Biden Pushes Major Infrastructure Plan Five Key Points to Watch

President Joe Biden on Wednesday (March 31) unveiled his $2.25 trillion infrastructure plan, which aims to invest in U.S. infrastructure and climate change, at the same time as the Biden administration plans to raise the corporate tax rate to 28 percent, which the White House says will pay for the new investments over 15 years.

The U.S. media, The Hill, believes there are five areas of concern following the enactment of Biden’s new deal.

Progressives urge increased scale of investment

Democratic progressives argue that the bill is still not large enough to address climate infusions, such as the funding requirements of the Green New Deal, yet.

The coalition of progressive organizations that make up the Green New Deal network supports a $10 trillion climate agenda.

Republicans Unlikely to Provide Support

Republicans are strongly opposed to raising the corporate tax rate. The bill is still expected to have difficulty gaining support from Republican lawmakers.

Biden’s proposal calls for paying for the legislation by raising the corporate tax rate from 21 percent to 28 percent over 15 years. The proposal has yet to include other Democrat ideas for raising taxes, such as a wealth tax on certain Americans or an increase in the capital gains tax.

The White House has insisted that Biden’s proposal is a starting point and that the administration will seek members of Congress from both sides to determine how best to move the bill forward, though hopes are slim. The Biden administration’s $1.9 trillion Communist Party of China virus epidemic relief plan, introduced this year, chose to bypass Republicans in its implementation.

Plan goes far beyond road and bridge infrastructure

The White House says the new plan will repair 20,000 miles of roads and 10,000 bridges, but the true scope of the plan is much larger.

As an example, the plan invests $174 million to grow the electric vehicle market, incentivizing states and local governments to build a nationwide network of 500,000 electric vehicle chargers over the next decade.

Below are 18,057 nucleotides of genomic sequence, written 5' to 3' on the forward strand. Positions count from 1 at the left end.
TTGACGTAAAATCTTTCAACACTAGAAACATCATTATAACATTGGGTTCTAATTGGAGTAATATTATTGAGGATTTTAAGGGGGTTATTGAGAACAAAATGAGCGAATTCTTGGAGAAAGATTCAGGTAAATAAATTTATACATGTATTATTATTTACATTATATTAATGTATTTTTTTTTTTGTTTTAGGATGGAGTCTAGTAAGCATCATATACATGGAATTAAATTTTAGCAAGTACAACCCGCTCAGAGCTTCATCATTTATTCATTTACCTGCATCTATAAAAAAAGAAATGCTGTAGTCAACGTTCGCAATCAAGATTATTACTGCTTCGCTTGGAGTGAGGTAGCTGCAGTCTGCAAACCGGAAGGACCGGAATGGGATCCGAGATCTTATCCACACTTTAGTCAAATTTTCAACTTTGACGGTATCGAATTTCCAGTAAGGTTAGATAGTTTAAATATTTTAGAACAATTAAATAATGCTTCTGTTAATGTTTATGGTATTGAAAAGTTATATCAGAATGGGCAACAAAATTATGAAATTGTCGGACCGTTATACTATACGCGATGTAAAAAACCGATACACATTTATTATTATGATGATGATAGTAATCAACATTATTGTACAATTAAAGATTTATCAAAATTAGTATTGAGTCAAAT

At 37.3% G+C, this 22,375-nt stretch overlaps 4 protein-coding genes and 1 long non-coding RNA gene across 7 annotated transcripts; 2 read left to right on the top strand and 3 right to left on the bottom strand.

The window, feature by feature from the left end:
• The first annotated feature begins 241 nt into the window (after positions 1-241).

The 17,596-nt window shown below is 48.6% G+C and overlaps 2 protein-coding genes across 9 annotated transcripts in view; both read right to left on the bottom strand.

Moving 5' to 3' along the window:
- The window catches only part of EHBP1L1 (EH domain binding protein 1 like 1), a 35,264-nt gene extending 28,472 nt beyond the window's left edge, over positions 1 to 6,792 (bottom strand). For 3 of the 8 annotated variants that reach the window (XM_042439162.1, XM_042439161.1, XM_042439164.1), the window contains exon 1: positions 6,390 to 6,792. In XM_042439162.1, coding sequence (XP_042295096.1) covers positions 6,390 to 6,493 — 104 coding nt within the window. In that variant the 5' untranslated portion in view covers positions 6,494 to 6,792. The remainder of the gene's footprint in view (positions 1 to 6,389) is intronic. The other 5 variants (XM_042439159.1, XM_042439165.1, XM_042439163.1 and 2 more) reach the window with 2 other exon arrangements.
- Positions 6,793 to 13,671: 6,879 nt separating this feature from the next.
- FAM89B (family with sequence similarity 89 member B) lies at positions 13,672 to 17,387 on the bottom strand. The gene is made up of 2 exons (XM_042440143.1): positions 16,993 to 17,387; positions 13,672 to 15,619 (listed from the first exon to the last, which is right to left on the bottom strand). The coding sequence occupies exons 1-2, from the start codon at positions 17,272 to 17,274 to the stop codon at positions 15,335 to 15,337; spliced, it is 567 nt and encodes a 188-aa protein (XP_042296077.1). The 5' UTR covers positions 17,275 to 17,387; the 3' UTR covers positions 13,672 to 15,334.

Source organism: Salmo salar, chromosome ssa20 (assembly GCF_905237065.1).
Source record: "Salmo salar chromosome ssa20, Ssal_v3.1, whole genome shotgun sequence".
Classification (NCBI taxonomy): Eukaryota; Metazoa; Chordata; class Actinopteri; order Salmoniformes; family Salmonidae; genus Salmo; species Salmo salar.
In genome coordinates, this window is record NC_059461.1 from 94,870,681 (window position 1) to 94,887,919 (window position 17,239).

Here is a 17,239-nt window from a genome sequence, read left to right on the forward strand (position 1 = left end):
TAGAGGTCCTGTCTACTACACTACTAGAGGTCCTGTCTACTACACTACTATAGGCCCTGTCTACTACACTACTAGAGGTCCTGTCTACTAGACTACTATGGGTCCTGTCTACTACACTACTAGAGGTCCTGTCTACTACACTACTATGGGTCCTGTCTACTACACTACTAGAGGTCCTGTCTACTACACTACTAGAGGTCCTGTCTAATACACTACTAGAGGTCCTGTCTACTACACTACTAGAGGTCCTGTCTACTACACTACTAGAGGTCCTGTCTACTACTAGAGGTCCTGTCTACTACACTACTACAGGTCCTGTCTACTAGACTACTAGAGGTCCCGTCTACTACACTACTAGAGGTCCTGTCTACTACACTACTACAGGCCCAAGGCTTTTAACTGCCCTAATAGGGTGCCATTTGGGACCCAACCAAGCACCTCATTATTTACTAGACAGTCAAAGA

Biden also proposed $15 billion in funding for organizations such as eligible black colleges and other minority-serving institutions to establish centers of excellence at those institutions, among other programs.

Biden Bets on Big Government

The Biden administration compared the legislative initiative to former President Franklin D. Roosevelt’s New Deal, an approach designed to address economic insecurity and boost private sector growth through big government programs during the economic crisis.

After launching the $1.9 trillion Communist China Virus (COVID-19) spending plan, Biden is once again working to reimagine how government and the economy interact with his $2.25 trillion infrastructure bill.

The proposal would address many different aspects of American life. In addition to investing in traditional infrastructure projects such as roads, bridges and broadband, the bill would direct government funds to electric vehicles, green energy projects, the health care sector, child welfare, senior care and the development of future technologies.

Biden treats big spending bill as stopgap measure

In a speech in western Pennsylvania, Biden declared that the future of the United States depends on the government’s plan to reshape the economy and urgently requested that this spending bill be pursued as soon as possible.

The White House confirmed that following Wednesday’s announcement, Biden will introduce a roughly equal-sized spending bill in mid-April to invest in other domestic progressive programs such as child care and education.

To get there, the Biden administration will roll back the 21 percent corporate tax rate set by Trump and congressional Republicans in 2017 and raise the corporate tax to 28 percent, higher than the 25 percent corporate tax imposed by the Beijing government.

The U.S. government is also preparing to impose a global minimum tax of 21 percent for the purpose of avoiding companies shifting profits overseas to avoid taxation. Tax laws will also be updated so that U.S. companies cannot merge with foreign companies and cannot avoid taxes by moving their headquarters overseas.

On Wednesday (March 31), Trump’s former president’s office released an official statement condemning the Biden administration’s aggressive tax hikes saying, “…… Trillions of dollars in tax increases are a strategy of complete economic surrender. As our nation recovers from the effects of a global pandemic, sacrificing good-paying American jobs is the last thing our citizens need” and “If you create jobs in America and hire American workers, you will pay more in taxes, but if you close your factories in Ohio and Michigan, fire American workers and move all production to Beijing and Shanghai, you will pay less tax. That’s the opposite of America First – it’s putting America last.”